Docs Don’t Get It

 

hurting educate

 

While waging the war on our body we are pushed even further by the medical field. In an attempt to get a diagnosis and proper treatment we can be forced to jump through unnecessary hoops. Here are some things Ankylosing Spondylitis patients are told while hunting for help;

-“it’s in your head”

-“you are too young to hurt all the time”

-“you can’t be that sick”

-“you’re just fat”

-“you just need to get back to school/work and stop being so lazy”

The list could go on for miles! Two that the medical field kept repeating to me were “you are a female and this is a man’s disease” and “you don’t have the gene marker so that is not possible”. Boy some days I wished I would have let these people know just how rude and WRONG those phrases are!

 

I know most of you have been there and understand that aggravation that is lit with-in when you go into your doctor for help only to be told “well that is odd I don’t know why you would be having that” ….. um Really? I could have said that and I didn’t spend years in school. Not one ER or medical professional outside of two Rheumatologists I’ve seen have had any idea what Ankylosing Spondylitis is.

 

This is a full systemic disease (meaning it affects the entire body) that is nowhere near rare, people need to know! We need to be treated with care by knowledgeable professionals. I couldn’t even list all the times I’ve been told by a medical professional to do something that would negatively impact my health due to Ankylosing Spondylitis or the medications that treat it. Since they don’t know they are not doing it intentionally but if I wouldn’t have known where would I be right now? The last time I talked to my pharmacist about medication interactions I was told, I’m on too many and it’s too risky. Great!

 

It’s dangerous to seek medical help when no one can knowledgeably treat you. I don’t mean to bash on the medial field and would like to express my respect to them, as I do work in it as well, but you all know how seriously lacking it is for Spondy’s.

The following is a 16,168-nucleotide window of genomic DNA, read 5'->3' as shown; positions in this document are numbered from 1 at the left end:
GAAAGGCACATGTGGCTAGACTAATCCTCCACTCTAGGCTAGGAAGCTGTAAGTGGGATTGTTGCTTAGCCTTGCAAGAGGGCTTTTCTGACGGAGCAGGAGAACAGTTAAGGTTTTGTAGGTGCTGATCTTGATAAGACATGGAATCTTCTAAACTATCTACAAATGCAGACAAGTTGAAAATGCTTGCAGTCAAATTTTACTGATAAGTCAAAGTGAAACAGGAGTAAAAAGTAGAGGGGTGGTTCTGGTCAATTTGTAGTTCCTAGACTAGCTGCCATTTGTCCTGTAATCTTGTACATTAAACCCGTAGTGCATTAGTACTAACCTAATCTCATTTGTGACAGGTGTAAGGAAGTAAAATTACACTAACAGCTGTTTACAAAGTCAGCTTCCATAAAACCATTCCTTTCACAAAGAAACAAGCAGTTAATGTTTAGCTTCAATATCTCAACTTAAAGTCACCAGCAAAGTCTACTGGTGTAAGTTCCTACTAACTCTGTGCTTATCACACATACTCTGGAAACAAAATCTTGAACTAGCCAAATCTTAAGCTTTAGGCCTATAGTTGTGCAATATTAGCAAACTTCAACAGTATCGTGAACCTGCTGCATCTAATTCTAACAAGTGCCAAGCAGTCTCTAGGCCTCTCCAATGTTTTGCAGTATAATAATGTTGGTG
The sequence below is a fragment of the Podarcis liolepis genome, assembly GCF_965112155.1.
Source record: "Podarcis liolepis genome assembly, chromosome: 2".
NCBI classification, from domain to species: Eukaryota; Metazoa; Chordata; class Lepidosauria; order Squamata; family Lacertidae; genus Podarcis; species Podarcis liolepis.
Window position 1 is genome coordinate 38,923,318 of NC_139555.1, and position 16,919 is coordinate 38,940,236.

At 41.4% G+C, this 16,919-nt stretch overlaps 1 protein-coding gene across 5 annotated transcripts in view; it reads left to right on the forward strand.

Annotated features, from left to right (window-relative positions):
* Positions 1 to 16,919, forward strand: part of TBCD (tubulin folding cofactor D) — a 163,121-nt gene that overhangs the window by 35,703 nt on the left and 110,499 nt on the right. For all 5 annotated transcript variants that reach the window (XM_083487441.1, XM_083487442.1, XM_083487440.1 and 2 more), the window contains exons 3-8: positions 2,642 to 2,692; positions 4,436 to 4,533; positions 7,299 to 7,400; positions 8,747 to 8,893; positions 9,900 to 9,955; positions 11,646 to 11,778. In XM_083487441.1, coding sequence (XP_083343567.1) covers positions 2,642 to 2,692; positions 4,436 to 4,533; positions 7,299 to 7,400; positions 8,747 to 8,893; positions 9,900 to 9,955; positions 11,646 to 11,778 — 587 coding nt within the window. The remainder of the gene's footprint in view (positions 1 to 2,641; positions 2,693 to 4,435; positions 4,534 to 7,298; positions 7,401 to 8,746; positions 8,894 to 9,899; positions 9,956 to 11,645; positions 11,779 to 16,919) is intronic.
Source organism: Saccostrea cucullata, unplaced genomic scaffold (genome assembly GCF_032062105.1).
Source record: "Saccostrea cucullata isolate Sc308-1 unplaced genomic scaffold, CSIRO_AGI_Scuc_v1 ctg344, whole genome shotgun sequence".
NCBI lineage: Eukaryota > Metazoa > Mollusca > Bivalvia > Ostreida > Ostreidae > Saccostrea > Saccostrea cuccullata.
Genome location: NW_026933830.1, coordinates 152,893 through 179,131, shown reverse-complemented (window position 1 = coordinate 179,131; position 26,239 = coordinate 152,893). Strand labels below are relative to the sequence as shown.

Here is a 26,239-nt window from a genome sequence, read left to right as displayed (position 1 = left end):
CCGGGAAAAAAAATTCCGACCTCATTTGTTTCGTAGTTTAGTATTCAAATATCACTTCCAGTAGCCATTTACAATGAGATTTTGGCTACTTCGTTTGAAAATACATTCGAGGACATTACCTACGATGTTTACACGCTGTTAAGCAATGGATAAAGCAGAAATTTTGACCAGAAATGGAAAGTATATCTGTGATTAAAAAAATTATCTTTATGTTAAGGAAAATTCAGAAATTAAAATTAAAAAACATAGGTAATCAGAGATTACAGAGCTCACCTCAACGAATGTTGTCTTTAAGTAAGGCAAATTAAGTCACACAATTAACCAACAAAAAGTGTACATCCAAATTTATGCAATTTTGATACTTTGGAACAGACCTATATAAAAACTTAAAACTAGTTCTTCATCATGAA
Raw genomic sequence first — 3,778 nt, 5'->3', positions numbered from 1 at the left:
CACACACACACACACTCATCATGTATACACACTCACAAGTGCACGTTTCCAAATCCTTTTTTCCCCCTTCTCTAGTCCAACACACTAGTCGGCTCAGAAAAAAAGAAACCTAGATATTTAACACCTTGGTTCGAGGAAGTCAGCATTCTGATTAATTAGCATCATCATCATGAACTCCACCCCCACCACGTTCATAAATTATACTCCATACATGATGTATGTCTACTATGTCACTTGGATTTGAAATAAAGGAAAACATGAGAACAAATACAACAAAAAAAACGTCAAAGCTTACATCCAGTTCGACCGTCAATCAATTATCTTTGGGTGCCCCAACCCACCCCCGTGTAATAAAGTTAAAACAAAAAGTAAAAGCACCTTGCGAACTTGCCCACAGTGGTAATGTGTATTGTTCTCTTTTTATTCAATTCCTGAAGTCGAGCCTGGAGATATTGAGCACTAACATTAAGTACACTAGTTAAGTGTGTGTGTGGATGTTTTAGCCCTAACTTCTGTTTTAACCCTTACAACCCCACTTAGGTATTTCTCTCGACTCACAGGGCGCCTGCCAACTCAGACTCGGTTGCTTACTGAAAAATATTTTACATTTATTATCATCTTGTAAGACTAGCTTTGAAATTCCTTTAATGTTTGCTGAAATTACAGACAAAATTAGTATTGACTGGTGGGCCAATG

We can change this!  It would not be hard for the medical groups to start becoming educated about this but we must do our part to make them aware how desperately it’s needed.  Speak up and remember you are your own best advocate!

 

I hope the medical field begins to respect our illness enough to educate themselves about this monster. Ankylosing Spondylitis is nothing to be taken lightly and we desperately need to feel confident in the team treating us. I get more support and knowledge from my fellow Spondy’s at this point than any physician. I don’t think it’s too much to ask to have them at least learn the name and what it affects primarily, do you? Having to be your own advocate at every turn becomes exhausting!

 

Let’s stand tall together and be heard!

 

If you get nothing else from this post but this one thing I’ll be tickled pink!  Go read this Letter to the Chronically Ill that was written by a Doctor.  It’s amazing!

 

Here are some links to help you be your own advocate;

Drug interaction checker (thanks Cookie)- don’t plan your treatment on this but be aware of it.

http://www.drugs.com/drug_interactions.html

Patient Resources

http://www.spondylitis.org/patient_resources/

Pain Foundation

http://www.painfoundation.org/

SAA is trying to educate doctors they are my go to source for all things Spondylitis and one of the best non-profit groups working everyday to help us!

http://www.spondylitis.org/

 

 

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3 responses to “Docs Don’t Get It

  1. Thank you for posting that article. I too fought a long and painful battle with doctors to get the proper diagnosis. I run across many, many health professionals that just have little to no knowledge of this disease. I feel sometimes that I’m being treated like a hypochondriac instead of someone that that is genuinely in pain. It is a full body illness. I have an advance case of A.S., to where my hips are almost completely fused and the fusion has moved into my lower and middle spine. I feel that I have to justify myself every time I see my doc. I feel like I’m being treated second rate. I am in the process of acquiring disability so I don’t have much options as to what treatments I am able to afford. At least now I know that I am not alone in this dilemma. I guess misery does love company. I wish you all the best.

  2. Excellent post, and really useful links. As a spondy I’ve heard most of those lines from doctors in the TEN YEARS it took for me to get a diagnosis and a few more besides. But the best thing a GP ever said to me, when i turned up as a new patient with a strangely red and painful eye, was “I don’t know.” He sent me straight to the hospital and 10 years later, after numerous bouts of Iritis, I’ve just been told they’ve left me with NO damage to my eyes, most likely because from the very first I sought prompt treatment. He’s still my GP and I wouldn’t see anyone else. Keep looking, they are out there, and they’re worth more than gold. S

    • I’m so happy you found a great doc and aren’t left with damage. I too caught my Iritis before it left me with permanent damage. I may not love my doctor but I do feel lucky compared to some I hear struggling with theirs.

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